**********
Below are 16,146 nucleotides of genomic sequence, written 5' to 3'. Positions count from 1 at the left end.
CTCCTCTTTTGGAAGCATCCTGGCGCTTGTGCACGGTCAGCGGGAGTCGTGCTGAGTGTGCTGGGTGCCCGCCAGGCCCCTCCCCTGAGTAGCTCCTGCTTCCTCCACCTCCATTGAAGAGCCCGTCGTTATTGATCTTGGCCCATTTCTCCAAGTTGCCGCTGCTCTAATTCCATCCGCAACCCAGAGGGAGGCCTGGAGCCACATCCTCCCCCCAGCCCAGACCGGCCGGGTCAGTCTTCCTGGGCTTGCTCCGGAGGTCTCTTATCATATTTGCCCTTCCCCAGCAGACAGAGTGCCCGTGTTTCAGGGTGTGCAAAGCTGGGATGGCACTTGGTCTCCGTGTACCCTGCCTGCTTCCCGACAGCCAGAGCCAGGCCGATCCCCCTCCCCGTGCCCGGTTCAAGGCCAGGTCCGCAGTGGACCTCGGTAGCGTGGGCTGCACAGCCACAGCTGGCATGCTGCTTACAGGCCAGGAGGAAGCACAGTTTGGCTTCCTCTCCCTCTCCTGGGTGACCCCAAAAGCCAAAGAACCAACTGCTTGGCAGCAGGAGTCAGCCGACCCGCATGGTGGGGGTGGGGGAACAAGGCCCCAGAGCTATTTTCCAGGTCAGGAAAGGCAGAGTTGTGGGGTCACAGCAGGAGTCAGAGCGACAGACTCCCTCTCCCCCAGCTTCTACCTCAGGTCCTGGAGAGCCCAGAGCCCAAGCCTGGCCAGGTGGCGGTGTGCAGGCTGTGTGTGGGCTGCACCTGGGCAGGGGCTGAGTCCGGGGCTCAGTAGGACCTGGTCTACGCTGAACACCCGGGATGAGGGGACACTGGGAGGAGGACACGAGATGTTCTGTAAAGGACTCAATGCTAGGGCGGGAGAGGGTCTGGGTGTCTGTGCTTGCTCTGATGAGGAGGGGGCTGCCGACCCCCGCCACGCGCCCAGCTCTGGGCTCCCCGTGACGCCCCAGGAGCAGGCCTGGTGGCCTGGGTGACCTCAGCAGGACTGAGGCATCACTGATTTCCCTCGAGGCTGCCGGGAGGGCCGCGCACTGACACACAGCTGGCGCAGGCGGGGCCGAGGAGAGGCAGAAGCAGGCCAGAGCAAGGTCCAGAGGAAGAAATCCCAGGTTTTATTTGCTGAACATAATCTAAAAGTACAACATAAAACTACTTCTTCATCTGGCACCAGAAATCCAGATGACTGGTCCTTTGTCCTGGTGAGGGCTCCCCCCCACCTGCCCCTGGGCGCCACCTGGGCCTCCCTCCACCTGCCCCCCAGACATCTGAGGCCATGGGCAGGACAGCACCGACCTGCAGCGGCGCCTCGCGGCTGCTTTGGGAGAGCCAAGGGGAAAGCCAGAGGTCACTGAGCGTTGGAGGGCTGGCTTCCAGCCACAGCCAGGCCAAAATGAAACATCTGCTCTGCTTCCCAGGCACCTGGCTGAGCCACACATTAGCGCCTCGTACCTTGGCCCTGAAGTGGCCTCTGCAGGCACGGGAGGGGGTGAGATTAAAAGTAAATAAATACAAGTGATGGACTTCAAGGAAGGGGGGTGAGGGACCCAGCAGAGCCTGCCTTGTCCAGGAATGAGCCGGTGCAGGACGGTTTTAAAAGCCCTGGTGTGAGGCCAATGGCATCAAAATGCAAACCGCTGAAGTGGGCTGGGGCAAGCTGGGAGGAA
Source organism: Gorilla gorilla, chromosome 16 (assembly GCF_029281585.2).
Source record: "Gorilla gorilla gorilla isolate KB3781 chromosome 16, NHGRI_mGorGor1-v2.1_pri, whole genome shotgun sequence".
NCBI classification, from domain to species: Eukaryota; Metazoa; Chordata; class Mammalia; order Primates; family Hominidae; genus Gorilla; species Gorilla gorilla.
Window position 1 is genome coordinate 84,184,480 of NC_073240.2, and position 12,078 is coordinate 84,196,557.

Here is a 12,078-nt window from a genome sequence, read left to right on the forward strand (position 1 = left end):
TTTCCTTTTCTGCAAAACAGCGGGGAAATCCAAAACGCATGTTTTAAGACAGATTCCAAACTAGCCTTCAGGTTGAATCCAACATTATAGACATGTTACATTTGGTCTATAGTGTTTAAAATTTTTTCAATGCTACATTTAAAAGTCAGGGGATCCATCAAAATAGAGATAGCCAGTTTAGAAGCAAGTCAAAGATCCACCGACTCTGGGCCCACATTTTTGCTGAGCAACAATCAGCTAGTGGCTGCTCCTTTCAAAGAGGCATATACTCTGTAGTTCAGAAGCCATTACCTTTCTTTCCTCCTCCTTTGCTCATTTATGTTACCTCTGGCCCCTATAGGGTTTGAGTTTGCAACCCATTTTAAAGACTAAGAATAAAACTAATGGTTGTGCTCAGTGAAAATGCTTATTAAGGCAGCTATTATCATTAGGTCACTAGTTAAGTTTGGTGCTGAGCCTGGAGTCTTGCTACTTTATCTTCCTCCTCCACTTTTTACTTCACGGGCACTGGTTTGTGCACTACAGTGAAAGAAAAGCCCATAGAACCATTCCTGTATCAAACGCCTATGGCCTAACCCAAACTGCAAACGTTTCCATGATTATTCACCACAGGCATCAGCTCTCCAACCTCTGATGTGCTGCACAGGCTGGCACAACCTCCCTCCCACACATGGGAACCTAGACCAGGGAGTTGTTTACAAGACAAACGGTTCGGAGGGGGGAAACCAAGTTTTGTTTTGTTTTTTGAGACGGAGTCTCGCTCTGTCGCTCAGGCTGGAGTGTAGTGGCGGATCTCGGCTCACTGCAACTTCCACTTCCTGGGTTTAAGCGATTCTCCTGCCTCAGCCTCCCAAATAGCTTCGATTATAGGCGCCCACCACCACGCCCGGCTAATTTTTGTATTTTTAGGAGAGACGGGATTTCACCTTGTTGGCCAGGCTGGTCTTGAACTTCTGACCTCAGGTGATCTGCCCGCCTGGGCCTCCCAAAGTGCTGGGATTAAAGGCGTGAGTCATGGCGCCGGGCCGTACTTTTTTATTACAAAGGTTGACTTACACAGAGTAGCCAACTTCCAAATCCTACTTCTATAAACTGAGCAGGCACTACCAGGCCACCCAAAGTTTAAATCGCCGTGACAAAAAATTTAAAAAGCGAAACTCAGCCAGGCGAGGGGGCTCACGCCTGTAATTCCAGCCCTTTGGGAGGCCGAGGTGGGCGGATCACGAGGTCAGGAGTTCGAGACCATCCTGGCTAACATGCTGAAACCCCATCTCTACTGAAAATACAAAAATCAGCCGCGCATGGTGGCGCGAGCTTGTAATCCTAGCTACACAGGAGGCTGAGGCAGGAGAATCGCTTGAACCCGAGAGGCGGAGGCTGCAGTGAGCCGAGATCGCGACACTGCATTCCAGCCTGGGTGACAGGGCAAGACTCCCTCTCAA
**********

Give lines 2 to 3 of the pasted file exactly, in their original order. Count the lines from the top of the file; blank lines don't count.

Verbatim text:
CTCCTCTTTTGGAAGCATCCTGGCGCTTGTGCACGGTCAGCGGGAGTCGTGCTGAGTGTGCTGGGTGCCCGCCAGGCCCCTCCCCTGAGTAGCTCCTGCTTCCTCCACCTCCATTGAAGAGCCCGTCGTTATTGATCTTGGCCCATTTCTCCAAGTTGCCGCTGCTCTAATTCCATCCGCAACCCAGAGGGAGGCCTGGAGCCACATCCTCCCCCCAGCCCAGACCGGCCGGGTCAGTCTTCCTGGGCTTGCTCCGGAGGTCTCTTATCATATTTGCCCTTCCCCAGCAGACAGAGTGCCCGTGTTTCAGGGTGTGCAAAGCTGGGATGGCACTTGGTCTCCGTGTACCCTGCCTGCTTCCCGACAGCCAGAGCCAGGCCGATCCCCCTCCCCGTGCCCGGTTCAAGGCCAGGTCCGCAGTGGACCTCGGTAGCGTGGGCTGCACAGCCACAGCTGGCATGCTGCTTACAGGCCAGGAGGAAGCACAGTTTGGCTTCCTCTCCCTCTCCTGGGTGACCCCAAAAGCCAAAGAACCAACTGCTTGGCAGCAGGAGTCAGCCGACCCGCATGGTGGGGGTGGGGGAACAAGGCCCCAGAGCTATTTTCCAGGTCAGGAAAGGCAGAGTTGTGGGGTCACAGCAGGAGTCAGAGCGACAGACTCCCTCTCCCCCAGCTTCTACCTCAGGTCCTGGAGAGCCCAGAGCCCAAGCCTGGCCAGGTGGCGGTGTGCAGGCTGTGTGTGGGCTGCACCTGGGCAGGGGCTGAGTCCGGGGCTCAGTAGGACCTGGTCTACGCTGAACACCCGGGATGAGGGGACACTGGGAGGAGGACACGAGATGTTCTGTAAAGGACTCAATGCTAGGGCGGGAGAGGGTCTGGGTGTCTGTGCTTGCTCTGATGAGGAGGGGGCTGCCGACCCCCGCCACGCGCCCAGCTCTGGGCTCCCCGTGACGCCCCAGGAGCAGGCCTGGTGGCCTGGGTGACCTCAGCAGGACTGAGGCATCACTGATTTCCCTCGAGGCTGCCGGGAGGGCCGCGCACTGACACACAGCTGGCGCAGGCGGGGCCGAGGAGAGGCAGAAGCAGGCCAGAGCAAGGTCCAGAGGAAGAAATCCCAGGTTTTATTTGCTGAACATAATCTAAAAGTACAACATAAAACTACTTCTTCATCTGGCACCAGAAATCCAGATGACTGGTCCTTTGTCCTGGTGAGGGCTCCCCCCCACCTGCCCCTGGGCGCCACCTGGGCCTCCCTCCACCTGCCCCCCAGACATCTGAGGCCATGGGCAGGACAGCACCGACCTGCAGCGGCGCCTCGCGGCTGCTTTGGGAGAGCCAAGGGGAAAGCCAGAGGTCACTGAGCGTTGGAGGGCTGGCTTCCAGCCACAGCCAGGCCAAAATGAAACATCTGCTCTGCTTCCCAGGCACCTGGCTGAGCCACACATTAGCGCCTCGTACCTTGGCCCTGAAGTGGCCTCTGCAGGCACGGGAGGGGGTGAGATTAAAAGTAAATAAATACAAGTGATGGACTTCAAGGAAGGGGGGTGAGGGACCCAGCAGAGCCTGCCTTGTCCAGGAATGAGCCGGTGCAGGACGGTTTTAAAAGCCCTGGTGTGAGGCCAATGGCATCAAAATGCAAACCGCTGAAGTGGGCTGGGGCAAGCTGGGAGGAA
Source organism: Gorilla gorilla, chromosome 16 (assembly GCF_029281585.2).